A Review of
Credit Where Credit is Due?: Race, Gender, and Discrimination in the Credit Scores of Business Startups
An Entrepreneurs’ Racial and Gender Identity Influence their Credit Score and Access to Capital
Race- and gender-discrimination adversely impacts underrepresented groups’ credit scores and their access to startup capital.
Access to sufficient and affordable credit is a key determinant of a business startup’s ability to finance projects and pursue growth opportunities. An entrepreneur’s creditworthiness is often assessed using their credit score, which has been lauded for expanding access to credit and financing to credit-worthy business owners. However, research also suggests the credit-scoring process is unfairly biased toward white and male entrepreneurs.
The consistency and fairness often perceived to be a key feature of credit scores are undermined by the many women and people of color who experience barriers in accessing startup funds. These inequities in access to sufficient and affordable credit are a critical challenge both to individual entrepreneurs and to sustaining the central role of startups in promoting economic growth. This study, therefore, seeks to understand the degree to which access to startup credit, as mediated by credit scores and other factors, is influenced by race and gender.
Loren Henderson is an Assistant Professor in the Department of Sociology, Anthropology, and Public Health at the University of Maryland, Baltimore County. Cedric Herring was a Professor and Director of the Language, Literacy, and Culture doctoral program at the University of Maryland, Baltimore County. Hayward Derrick Horton is a Professor of Sociology at the University of Albany. Melvin Thomas is an Associate Professor at the College of Humanities and Social Sciences at North Carolina State University.
Methods and Findings
The authors used the Kauffman Firm Survey of startups to access background information on a nationally representative sample of startups, including owner’s race, ethnicity, gender, age, education, work experience, and previous startup experience. They specifically assessed the impact of race and gender of the primary business owner on business creditworthiness, scored by a standardized index of a firm’s bill payback history, and credit access, quantified by the total of a business’ maximum credit lines across debt financing options. The authors also controlled for relevant firm characteristics including number of employees, value of equity, primary location, owner-reported competitive advantage or intellectual property, and legal incorporation status. They also controlled for relevant owner characteristics like industry experience, age, and education. This analysis was limited to startups, or businesses with less than one year of credit history.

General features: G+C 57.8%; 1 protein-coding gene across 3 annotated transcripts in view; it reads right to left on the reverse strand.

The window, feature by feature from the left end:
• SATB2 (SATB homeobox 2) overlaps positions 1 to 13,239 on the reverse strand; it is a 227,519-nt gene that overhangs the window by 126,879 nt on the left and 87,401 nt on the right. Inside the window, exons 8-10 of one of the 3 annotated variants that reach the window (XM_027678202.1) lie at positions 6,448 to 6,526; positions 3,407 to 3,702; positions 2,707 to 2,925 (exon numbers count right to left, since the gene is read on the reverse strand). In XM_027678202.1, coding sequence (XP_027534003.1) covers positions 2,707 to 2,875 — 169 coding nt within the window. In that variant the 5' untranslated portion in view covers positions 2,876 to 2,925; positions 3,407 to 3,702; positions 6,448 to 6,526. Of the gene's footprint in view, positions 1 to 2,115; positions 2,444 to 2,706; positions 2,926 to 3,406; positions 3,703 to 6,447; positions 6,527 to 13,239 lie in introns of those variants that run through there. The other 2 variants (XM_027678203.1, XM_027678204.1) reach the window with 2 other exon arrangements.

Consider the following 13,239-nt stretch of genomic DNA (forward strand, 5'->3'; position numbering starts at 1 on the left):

Regression analyses demonstrate that when controlling for other relevant firm and owner characteristics, Black-owned startups have significantly lower business credit scores than white-owned startups. Observed gaps in credit scores for Latinx- and Asian-owned startups relative to white-owned startups and between male- and female-owned firms were present, but not significant when controlling for firm and owner factors.
This analysis also found that women and people of color receive significantly lower financing than male and white owners, respectively, controlling for other relevant firm and owner characteristics. When controlling for credit scores, this disparity was slightly less, but still significant for Black and women entrepreneurs, and greater and still significant for Latinx and Asian entrepreneurs.
Although credit scoring is often perceived as an important merit-based process that equitably expands access to capital, this study finds that race and gender disparities in credit scores and credit access exist when controlling for other relevant factors. While there is some research on discriminatory mortgage practices, this study adds to the more limited body of research on group-based differences in business credit scores and entrepreneurs’ ability to access capital.
These results suggest more work is needed to promote consistency and equity in creditworthiness assessments and capital allocation. Further research may further unpack how entrepreneur race and gender affect a startup’s access to credit and their long-term fiscal outcomes, and attempt to identify ways to promote more equitable and well-functioning credit markets.
Thank you for visiting RRAPP
Please help us improve the site by answering three short questions.